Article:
The basketball program has loyal followers; hell, this whole trip is being paid for by those loyal followers.  Just because the basketball program plays with the “mid-major” label, a level where seemingly schools aren’t allowed the same status as “high-majors” like UW-Madison’s Wisconsin Badgers and Marquette University’s Golden Eagles, doesn’t mean a program can’t be successful on the court and off it.  Schools like Creighton average over 10,000 fans per home game.  Butler, whose chief rival is either Wright State or – you guessed it – Milwaukee, was six inches from a national title.  The idea that Milwaukee can’t cut it with the big boys is incorrect.  Will we ever have their budgets?  Hell no.  Wisconsin spends $100 million on all sports, third in the nation behind Ohio State and Florida.  Marquette spends $10 million a year on men’s basketball, second only to Duke University.  Where did all that money go?  Wisconsin had one year, 2005, when they made it to the second weekend.  Marquette hasn’t been past the second round since 2003, when Dwyane Wade triple-doubled them to an ass-whooping at the hands of Kansas in the Final Four.  But there’s something that those two schools have, and we’re woefully empty of, which floats the boat and sets things in the right direction.  Support.

Support is something the Student Association did in June.  They said, unanimously, that athletics is important for this university by sinking $22 million of their funds over the next bunch of years into the arena for men’s basketball.  The gesture, even more so than the money, was what truly made a difference.

Want to play D-II? Here's your crowd. They look ready to donate.

So, suggesting a possible move to D-II just two months after providing that level of support is rather hypocritical, and why? Because Rob Jeter and his coaches raised private money to go on this trip?  Had UW-Madison been $8 million in the hole right now, and Bo Ryan raised money to go to Italy with his team, there’s not a chance in the world that anyone at UW-Madison would question that, or go so far as to challenge it.

For the program to make money, they need to do just that: make money.  And the biggest way to do it is to pull a swing.

A few years ago, Jason Clark negotiated a deal with Time Warner Cable to move Panther game broadcasting from WMLW to Time Warner Sports.  With WMLW, the athletic department paid all production costs for the games to be televised.  By switching to Time Warner, Clark essentially pulled a swing; Time Warner offered to pay for all production costs, as well as pay the university for the rights to show Panther games.  Hundreds of thousands of dollars that were to be put into television production were saved, and hundreds of thousands more were put into our pocket.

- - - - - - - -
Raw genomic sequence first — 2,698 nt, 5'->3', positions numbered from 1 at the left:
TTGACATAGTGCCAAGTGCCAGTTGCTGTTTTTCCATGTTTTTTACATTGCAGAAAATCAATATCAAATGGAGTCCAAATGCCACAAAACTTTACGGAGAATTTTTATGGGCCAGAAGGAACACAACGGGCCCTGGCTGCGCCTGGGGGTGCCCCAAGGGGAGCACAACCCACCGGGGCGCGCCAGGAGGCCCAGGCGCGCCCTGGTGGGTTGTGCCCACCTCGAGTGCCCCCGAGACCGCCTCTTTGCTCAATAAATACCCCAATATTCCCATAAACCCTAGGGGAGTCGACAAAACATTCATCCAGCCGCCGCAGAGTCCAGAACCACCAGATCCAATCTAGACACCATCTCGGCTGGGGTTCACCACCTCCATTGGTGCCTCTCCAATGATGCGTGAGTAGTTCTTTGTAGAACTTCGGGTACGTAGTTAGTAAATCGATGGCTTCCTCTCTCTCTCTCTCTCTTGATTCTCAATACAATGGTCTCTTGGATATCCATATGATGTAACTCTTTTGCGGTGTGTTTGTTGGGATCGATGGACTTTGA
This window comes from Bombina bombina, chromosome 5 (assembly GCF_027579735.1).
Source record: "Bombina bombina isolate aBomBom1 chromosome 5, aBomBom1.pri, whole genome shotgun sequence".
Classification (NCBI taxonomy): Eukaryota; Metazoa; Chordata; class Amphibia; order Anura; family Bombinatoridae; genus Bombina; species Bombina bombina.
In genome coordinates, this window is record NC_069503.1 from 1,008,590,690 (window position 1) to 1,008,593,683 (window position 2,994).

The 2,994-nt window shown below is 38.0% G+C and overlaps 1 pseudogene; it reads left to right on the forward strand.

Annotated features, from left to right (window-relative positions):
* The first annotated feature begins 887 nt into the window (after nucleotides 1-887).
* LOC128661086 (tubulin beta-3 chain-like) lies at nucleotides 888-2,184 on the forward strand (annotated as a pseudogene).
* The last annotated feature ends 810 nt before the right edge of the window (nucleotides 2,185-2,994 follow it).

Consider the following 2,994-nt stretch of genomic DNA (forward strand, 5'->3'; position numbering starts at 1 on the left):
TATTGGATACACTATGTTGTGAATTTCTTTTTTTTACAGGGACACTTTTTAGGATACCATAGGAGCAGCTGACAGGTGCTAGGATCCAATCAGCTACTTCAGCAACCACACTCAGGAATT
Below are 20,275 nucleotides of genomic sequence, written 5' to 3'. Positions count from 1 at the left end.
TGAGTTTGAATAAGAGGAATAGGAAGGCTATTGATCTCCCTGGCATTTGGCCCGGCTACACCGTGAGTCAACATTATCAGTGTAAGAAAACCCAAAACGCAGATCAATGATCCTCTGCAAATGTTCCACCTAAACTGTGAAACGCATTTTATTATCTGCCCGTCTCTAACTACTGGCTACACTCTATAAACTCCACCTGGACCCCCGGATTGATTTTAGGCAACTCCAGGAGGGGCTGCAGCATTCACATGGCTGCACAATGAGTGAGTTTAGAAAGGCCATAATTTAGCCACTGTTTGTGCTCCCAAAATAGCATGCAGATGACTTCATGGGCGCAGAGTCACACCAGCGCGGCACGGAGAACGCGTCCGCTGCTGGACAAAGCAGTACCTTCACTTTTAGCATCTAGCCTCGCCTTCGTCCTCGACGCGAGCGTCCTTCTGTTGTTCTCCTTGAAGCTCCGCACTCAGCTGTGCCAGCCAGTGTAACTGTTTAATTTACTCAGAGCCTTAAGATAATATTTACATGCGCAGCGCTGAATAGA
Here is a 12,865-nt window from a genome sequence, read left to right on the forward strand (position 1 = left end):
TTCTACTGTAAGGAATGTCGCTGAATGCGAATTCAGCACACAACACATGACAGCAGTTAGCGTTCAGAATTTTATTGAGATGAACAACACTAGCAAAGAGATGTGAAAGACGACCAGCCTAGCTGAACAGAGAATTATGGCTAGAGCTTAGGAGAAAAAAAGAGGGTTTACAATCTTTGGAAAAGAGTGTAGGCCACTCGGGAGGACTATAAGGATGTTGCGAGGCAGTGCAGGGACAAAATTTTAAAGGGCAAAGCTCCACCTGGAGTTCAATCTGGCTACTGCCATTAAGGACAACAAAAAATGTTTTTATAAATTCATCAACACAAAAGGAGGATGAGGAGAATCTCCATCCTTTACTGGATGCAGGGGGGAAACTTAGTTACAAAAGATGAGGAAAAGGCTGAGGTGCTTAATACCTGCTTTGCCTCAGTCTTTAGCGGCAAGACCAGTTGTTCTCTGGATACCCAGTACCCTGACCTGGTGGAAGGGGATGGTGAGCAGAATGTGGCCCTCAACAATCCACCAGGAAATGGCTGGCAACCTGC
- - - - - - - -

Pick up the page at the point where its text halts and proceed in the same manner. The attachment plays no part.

The same has to happen again.  However, you can’t get student-athletes to pay into the budget for scholarships.  Rob Jeter won’t pay us $400k to coach.  But we can do one thing:

UWM sinks hundreds of thousands into the Cell every year. Save the money, come home.

Make the move home.  Currently, the U.S. Cellular Arena costs us anywhere from $200,000 to $400,000 to start with each season to play men’s basketball as part of our lease with the Wisconsin Center District.  The number varies based on who you talk to, but the fact is our school pays hundreds of thousands of dollars every year to WCD for the right to play in the Cell.

On top of that, the athletic department shells out two dollars off of every ticket to the WCD, another part of the lease.  That includes students, another piece of information that makes this protest funny.  Not only is the university letting students walk into the door for any sport free, they’re spending hundreds on buses to shuttle students back and forth every game, plus the two dollars for each student ticket to the WCD.  This is not a joke.

On-campus basketball is part of the real college experience, including here at Duke.

For every ten dollar ticket, the athletic department loses two dollars of the money to the WCD.  That’s 20% of the majority of tickets sold.

Of concessions, the university makes nothing; Levy Restaurants and the WCD split the profits.  The Athletic Department makes no money from merchandise sales, because the UWM Bookstore is the one that provides the product and makes the money.  Of parking, not a dime goes to athletics.  The Hyatt and the Wisconsin Center District make the majority of money for parking, as well as some to the city of Milwaukee for street parking if people arrive early.